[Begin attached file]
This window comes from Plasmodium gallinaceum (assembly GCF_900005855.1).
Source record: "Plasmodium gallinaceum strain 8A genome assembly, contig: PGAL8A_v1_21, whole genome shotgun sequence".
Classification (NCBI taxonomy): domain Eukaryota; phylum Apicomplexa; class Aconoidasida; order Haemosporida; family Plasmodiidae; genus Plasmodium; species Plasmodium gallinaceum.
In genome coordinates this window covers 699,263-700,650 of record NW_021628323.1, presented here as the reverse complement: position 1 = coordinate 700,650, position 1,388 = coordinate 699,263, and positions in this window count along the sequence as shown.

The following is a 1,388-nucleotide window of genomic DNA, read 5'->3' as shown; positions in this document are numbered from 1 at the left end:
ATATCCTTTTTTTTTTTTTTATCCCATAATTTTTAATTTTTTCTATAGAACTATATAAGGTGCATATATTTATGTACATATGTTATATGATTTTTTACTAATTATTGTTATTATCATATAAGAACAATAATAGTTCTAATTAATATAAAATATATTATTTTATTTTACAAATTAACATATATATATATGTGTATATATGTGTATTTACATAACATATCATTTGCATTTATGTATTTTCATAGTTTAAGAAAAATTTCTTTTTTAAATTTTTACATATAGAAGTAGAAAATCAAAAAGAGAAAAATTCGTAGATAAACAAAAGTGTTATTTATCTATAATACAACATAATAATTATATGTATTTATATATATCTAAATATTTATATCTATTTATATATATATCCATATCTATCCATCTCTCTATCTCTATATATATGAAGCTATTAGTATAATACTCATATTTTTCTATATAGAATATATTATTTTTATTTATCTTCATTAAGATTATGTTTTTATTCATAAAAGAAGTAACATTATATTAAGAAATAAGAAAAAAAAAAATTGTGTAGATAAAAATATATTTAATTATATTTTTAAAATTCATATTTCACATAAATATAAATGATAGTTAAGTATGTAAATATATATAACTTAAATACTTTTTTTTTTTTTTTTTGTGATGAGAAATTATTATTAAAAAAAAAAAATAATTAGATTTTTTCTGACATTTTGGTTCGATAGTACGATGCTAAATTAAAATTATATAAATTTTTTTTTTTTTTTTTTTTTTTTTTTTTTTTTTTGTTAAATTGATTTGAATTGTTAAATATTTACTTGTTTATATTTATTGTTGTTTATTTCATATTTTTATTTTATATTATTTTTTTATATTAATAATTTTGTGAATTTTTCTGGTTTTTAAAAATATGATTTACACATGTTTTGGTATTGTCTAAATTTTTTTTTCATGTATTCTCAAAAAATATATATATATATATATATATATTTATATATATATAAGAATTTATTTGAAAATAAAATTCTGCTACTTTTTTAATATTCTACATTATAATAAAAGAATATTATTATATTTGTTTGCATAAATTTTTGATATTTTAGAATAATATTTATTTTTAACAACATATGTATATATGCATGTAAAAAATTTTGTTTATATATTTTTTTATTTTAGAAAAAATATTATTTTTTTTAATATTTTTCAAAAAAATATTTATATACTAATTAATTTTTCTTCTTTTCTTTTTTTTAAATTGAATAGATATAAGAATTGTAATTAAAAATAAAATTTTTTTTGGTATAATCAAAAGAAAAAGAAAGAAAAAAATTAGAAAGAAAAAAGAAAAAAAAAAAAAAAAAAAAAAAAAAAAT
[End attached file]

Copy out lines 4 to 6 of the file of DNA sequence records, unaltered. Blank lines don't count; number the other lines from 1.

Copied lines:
In genome coordinates this window covers 699,263-700,650 of record NW_021628323.1, presented here as the reverse complement: position 1 = coordinate 700,650, position 1,388 = coordinate 699,263, and positions in this window count along the sequence as shown.

The following is a 1,388-nucleotide window of genomic DNA, read 5'->3' as shown; positions in this document are numbered from 1 at the left end:
ATATCCTTTTTTTTTTTTTTATCCCATAATTTTTAATTTTTTCTATAGAACTATATAAGGTGCATATATTTATGTACATATGTTATATGATTTTTTACTAATTATTGTTATTATCATATAAGAACAATAATAGTTCTAATTAATATAAAATATATTATTTTATTTTACAAATTAACATATATATATATGTGTATATATGTGTATTTACATAACATATCATTTGCATTTATGTATTTTCATAGTTTAAGAAAAATTTCTTTTTTAAATTTTTACATATAGAAGTAGAAAATCAAAAAGAGAAAAATTCGTAGATAAACAAAAGTGTTATTTATCTATAATACAACATAATAATTATATGTATTTATATATATCTAAATATTTATATCTATTTATATATATATCCATATCTATCCATCTCTCTATCTCTATATATATGAAGCTATTAGTATAATACTCATATTTTTCTATATAGAATATATTATTTTTATTTATCTTCATTAAGATTATGTTTTTATTCATAAAAGAAGTAACATTATATTAAGAAATAAGAAAAAAAAAAATTGTGTAGATAAAAATATATTTAATTATATTTTTAAAATTCATATTTCACATAAATATAAATGATAGTTAAGTATGTAAATATATATAACTTAAATACTTTTTTTTTTTTTTTTTGTGATGAGAAATTATTATTAAAAAAAAAAAATAATTAGATTTTTTCTGACATTTTGGTTCGATAGTACGATGCTAAATTAAAATTATATAAATTTTTTTTTTTTTTTTTTTTTTTTTTTTTTTTTTTGTTAAATTGATTTGAATTGTTAAATATTTACTTGTTTATATTTATTGTTGTTTATTTCATATTTTTATTTTATATTATTTTTTTATATTAATAATTTTGTGAATTTTTCTGGTTTTTAAAAATATGATTTACACATGTTTTGGTATTGTCTAAATTTTTTTTTCATGTATTCTCAAAAAATATATATATATATATATATATATTTATATATATATAAGAATTTATTTGAAAATAAAATTCTGCTACTTTTTTAATATTCTACATTATAATAAAAGAATATTATTATATTTGTTTGCATAAATTTTTGATATTTTAGAATAATATTTATTTTTAACAACATATGTATATATGCATGTAAAAAATTTTGTTTATATATTTTTTTATTTTAGAAAAAATATTATTTTTTTTAATATTTTTCAAAAAAATATTTATATACTAATTAATTTTTCTTCTTTTCTTTTTTTTAAATTGAATAGATATAAGAATTGTAATTAAAAATAAAATTTTTTTTGGTATAATCAAAAGAAAAAGAAAGAAAAAAATTAGAAAGAAAAAAGAAAAAAAAAAAAAAAAAAAAAAAAAAAAT